Do any of you actively disengage your offside foot/knee from the offside foot/thigh brace to minimise any counterforce to the on side hip snap effect when rolling? Just curious since it seems to make my roll much easier when I remember to do this.
I do not, but I would think that doing so could cause problems depending on what you are running. If you roll up and immediately need to make a move, you may not have the necessary control over your kayak since you won't have your thigh under the pad. Maybe I'm not reading this right, but that's just my two cents.
I don't actually view my snap as lifting my leg at all. I simply view it was throwing my middle body towards the surface forcefully, or rotating my hips. I have no success when I consider my legs. It is all in the hips, or torso position for me. I'm sure my legs do something, but it is not something I think about. They are in there snugly, so disengaging does not happen.
Sorry, I miswrote in my OP. I do not disengage my knee from the knee hooks at all, just lift my off side foot off the foot brace . Just like taking your foot off the gas pedal. My "hip snap" is produced by sort of jamming my buttock, thigh and leg on the on side into the foot brace and arching my torso backwards. This seems to be more effective if I have remembered not to press down with my off leg when arching back.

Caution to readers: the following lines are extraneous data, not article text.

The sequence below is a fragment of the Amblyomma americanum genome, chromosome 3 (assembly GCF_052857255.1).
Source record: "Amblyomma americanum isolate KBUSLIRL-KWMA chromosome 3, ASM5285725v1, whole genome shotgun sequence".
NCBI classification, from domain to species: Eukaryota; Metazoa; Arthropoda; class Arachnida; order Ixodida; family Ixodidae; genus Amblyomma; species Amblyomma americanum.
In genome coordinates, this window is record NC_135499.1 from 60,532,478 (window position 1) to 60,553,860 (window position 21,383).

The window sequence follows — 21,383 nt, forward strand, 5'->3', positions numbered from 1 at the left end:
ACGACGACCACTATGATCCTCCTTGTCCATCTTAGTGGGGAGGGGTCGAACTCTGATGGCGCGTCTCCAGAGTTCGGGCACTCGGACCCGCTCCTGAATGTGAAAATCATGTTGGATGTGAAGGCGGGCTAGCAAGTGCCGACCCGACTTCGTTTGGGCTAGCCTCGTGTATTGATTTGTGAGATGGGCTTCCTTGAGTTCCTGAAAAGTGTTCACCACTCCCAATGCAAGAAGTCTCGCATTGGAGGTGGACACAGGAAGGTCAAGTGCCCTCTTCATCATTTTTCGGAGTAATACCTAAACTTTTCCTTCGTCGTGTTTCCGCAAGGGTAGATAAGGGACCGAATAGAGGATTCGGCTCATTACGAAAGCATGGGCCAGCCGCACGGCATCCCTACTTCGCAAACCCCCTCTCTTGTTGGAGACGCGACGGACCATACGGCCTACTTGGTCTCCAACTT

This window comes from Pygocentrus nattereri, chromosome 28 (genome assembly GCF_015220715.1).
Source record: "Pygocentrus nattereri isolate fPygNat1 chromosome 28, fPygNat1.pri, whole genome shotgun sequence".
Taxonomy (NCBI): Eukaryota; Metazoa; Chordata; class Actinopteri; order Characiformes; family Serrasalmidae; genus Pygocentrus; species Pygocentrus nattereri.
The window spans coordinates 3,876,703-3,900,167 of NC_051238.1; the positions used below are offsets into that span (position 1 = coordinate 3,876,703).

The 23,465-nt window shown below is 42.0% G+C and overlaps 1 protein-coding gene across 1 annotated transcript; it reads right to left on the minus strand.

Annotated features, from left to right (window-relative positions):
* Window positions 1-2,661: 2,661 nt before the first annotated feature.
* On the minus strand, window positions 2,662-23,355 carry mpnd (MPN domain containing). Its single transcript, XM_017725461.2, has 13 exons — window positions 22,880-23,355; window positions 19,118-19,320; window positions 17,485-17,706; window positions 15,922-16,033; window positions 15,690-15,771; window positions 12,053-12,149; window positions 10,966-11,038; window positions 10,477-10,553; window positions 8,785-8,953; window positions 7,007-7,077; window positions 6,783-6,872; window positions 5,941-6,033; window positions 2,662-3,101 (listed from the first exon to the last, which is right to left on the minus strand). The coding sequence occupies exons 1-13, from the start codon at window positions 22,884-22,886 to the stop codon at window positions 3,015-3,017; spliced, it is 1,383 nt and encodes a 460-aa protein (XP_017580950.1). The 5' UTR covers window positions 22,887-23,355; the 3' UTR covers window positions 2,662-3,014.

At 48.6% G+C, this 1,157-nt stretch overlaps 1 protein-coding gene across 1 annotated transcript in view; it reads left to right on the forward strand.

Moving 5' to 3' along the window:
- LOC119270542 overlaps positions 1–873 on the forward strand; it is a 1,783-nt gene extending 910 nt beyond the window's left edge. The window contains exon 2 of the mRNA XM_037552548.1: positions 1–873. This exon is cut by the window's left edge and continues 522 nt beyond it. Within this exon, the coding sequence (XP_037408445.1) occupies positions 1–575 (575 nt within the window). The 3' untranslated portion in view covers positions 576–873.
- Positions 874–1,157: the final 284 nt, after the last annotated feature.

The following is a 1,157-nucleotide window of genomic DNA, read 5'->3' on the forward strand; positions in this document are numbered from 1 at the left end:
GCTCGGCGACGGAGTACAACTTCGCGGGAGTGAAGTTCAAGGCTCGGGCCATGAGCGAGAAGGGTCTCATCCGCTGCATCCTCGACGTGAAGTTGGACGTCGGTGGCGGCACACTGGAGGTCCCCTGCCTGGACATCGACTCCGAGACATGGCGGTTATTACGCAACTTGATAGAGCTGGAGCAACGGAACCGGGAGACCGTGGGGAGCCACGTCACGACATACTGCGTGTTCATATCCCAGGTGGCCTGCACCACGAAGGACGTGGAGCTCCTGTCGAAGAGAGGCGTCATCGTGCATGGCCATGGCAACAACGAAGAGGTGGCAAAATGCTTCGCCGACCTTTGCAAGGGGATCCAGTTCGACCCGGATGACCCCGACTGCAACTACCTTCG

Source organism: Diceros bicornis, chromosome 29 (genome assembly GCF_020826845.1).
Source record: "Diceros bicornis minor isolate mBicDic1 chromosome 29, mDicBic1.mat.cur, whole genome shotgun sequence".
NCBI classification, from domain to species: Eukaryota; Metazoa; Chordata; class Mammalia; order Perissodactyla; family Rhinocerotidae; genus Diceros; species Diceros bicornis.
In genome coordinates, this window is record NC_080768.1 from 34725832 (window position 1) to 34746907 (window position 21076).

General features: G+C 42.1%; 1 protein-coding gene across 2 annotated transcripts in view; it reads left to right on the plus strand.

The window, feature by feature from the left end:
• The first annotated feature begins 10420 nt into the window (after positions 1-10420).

It's WAY to difficult to figure out what you are doing based on words here, not to mention it's only your perception of how your roll works. If you are struggling with some rolls find someone to workshop them with you. If you aren't having troubles keep rolling. If you have the ability to pick your foot off your foot brace adjust your outfitting so you fit more tightly.
You are correct in that not actively using your left knee while using your right knee helps with the hip snap. When people lift their head out of the water too early it engages the left knee and stops the hip snap and sends you back under water. This description is based off of a right handed roll, setting up of the left side of your kayak. This is explained well in the old instructional video "The Kayak Roll."
The knee is still in contact with the hook but you are using the outside of the knee rather that the inside.
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